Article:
Play Journal: October 14 – 27
by Thom Kiraly
The Stanley Parable (Mod, Demo and HD Remix)
Mod (as part of a workshop) – the class guided Stanley to the ending where the other narrator stops the action and tells us to turn off the game.
Demo – Without a doubt the best demo I’ve ever played. I pushed 8. A lot.
Full game – Spent 3 hours straight playing this. It is a very tight design while still managing to be silly and strange and that’s an achievement in and of itself. The focus + silliness combo works all the way down even to the achievements (have you tried to get the room 430 one? It’s wonderful) and the fact that there are achievements at all in this game.
As a player, you can rest assured that most, if not all, possibilities are covered and have been prepared for you. Discovering this is a big part of the enjoyment. Every time I tried to break the game or go against it, I just enjoyed it more. I guess you can’t break a broken game anyway, though.
Fun side note: While being interviewed about Malmö Playdays, I got the inevitable question of what my favorite game is. I should have seen this coming, but was unable to produce a good answer, so my colleague snatched Johann Sebastian Joust before I had time to claim it. I ended up going with The Stanley Parable and I feel alright about that.
Let’s be clear: I did not say “Super Hexagon”. That’s says something for The Stanley Parable.
Dinner Date – Played while waiting for The Stanley Parable to download and install. Seems funny in a way, to play a game about waiting for someone to show up as a way to spend time waiting for a game (that will, as it happens, refuse to deliver as a game) to install. The game tried to tell me that I was to control the main character’s subconscious, but it really did feel like I controlled a bit more than that when I made him crazily flap his arms around by looking at the clock, relaxing and looking at the kitchen counter. I like it and I get it. Clever.
Naya’s Quest – Mind sufficiently fucked, thank you. I’ve never seen isometrics being used like this (up is down or up or sideways???!!?!) in a game before. Combine that with eerie music and a void serving as background and you’ve got something worth spending some time with. I will probably never not try any Terry Cavanagh game.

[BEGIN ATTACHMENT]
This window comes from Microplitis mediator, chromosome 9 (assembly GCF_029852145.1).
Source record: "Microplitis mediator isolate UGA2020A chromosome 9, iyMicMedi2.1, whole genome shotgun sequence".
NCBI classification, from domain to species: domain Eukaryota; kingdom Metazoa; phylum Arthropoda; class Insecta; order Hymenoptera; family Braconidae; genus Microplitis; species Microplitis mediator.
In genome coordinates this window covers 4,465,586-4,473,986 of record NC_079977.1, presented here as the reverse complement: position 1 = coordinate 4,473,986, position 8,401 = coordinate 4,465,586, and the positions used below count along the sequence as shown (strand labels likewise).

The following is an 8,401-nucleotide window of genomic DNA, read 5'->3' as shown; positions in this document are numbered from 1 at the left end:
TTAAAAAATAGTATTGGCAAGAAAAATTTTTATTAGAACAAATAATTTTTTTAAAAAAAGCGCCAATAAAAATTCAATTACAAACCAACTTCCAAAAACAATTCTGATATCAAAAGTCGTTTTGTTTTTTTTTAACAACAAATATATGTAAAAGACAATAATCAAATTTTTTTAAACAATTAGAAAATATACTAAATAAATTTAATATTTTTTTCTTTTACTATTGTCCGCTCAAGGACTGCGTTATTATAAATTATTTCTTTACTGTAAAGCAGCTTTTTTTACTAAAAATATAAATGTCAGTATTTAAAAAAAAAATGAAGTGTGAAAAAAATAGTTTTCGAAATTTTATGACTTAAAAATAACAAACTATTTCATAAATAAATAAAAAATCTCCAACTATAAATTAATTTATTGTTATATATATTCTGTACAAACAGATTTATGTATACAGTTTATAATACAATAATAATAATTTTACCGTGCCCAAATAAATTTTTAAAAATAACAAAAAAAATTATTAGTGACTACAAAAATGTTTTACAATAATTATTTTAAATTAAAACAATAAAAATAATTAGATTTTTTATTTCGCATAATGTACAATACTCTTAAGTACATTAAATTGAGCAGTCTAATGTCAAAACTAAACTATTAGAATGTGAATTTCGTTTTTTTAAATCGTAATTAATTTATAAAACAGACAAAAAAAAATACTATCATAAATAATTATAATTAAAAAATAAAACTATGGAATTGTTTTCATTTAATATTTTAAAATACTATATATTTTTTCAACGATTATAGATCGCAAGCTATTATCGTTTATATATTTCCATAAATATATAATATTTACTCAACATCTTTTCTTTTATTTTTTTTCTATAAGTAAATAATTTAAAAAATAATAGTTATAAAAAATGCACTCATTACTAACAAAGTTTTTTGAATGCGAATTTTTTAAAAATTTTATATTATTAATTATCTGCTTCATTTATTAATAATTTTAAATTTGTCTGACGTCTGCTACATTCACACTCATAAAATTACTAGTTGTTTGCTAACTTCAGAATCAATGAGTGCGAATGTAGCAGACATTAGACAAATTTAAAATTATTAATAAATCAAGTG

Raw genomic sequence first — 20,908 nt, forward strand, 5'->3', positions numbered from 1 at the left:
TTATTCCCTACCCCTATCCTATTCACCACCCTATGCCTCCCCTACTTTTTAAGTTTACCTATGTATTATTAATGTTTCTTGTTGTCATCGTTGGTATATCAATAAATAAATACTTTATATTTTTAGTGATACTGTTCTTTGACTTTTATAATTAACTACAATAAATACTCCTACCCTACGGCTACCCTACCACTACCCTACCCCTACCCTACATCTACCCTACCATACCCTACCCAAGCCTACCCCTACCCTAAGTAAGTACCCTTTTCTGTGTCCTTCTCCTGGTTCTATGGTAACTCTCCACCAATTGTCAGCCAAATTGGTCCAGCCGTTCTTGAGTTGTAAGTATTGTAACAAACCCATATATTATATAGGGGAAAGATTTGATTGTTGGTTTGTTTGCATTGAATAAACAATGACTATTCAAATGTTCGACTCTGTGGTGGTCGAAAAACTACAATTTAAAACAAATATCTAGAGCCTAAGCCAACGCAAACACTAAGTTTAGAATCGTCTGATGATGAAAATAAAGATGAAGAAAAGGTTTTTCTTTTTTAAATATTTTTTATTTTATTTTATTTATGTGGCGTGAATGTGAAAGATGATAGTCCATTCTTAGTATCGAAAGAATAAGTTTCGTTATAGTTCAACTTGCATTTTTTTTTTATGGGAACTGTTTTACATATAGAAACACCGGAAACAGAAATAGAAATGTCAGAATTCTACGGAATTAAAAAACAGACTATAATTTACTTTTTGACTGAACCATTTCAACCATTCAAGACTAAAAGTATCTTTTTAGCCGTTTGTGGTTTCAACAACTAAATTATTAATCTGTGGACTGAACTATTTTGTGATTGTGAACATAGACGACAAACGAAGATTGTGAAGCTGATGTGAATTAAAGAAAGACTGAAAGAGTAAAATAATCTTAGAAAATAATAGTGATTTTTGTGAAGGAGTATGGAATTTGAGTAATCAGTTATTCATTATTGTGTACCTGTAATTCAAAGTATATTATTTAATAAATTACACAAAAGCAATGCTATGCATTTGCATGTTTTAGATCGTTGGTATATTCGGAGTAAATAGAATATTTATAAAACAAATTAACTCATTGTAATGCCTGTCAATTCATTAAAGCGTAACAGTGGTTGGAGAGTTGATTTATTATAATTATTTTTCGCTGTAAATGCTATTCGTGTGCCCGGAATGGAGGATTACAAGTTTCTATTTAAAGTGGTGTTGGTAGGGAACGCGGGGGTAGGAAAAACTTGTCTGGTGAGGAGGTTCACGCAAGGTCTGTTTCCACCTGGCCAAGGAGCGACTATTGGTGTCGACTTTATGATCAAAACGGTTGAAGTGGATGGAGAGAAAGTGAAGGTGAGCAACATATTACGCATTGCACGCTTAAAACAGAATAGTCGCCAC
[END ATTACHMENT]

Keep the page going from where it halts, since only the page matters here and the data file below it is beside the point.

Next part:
The Wolf Among Us – Really nails the noir feel. Also, “Glass him”, in the bar scene with the Woodsman, apparently means shove a glass in his face, not make a toast. Aaaawwwkward! (yup, I restarted that whole scene because of it)
Cake Monsters – Kill Screen playlist game. Clever, but not engaging to me. I wish I could care more about all these puzzle games, but I just can’t. Maybe I don’t have the patience, maybe I’m just a little slooooooooooooow.
Super Hexagon – Set new personal records on all levels:
Hexagon – 135:09
Hexagoner – 100:59
Hexagonest – 75:29
Hyper Hexagon – 92:40
Hyper Hexagoner – 129:53
Hyper Hexagonest – 71:22
Malmö play club session:
Chip chipoi!: A game of “not laughing” that actually allows some laughing. Players takes turns sending “chip!” (by saying it) to their left or right. The “chip!” keeps going until someone says “chipoi!” at which point it switches and goes back.
The players are not allowed to show their teeth during the game and this adds a nice twist to the no-laughing genre of games by actually allowing players to laugh, as long as they don’t show their teeth. This, of course, makes them look hilarious and only makes other players laugh harder.
Finally, “chip” and “chipoi” should be used as the silly words they are in order to make other players laugh themselves out of the game. This is done by making funny voices as you say them or modifying the words by, for example, making “chipoi” sound more like “chiiiipoooooiiii”. A new personal favorite.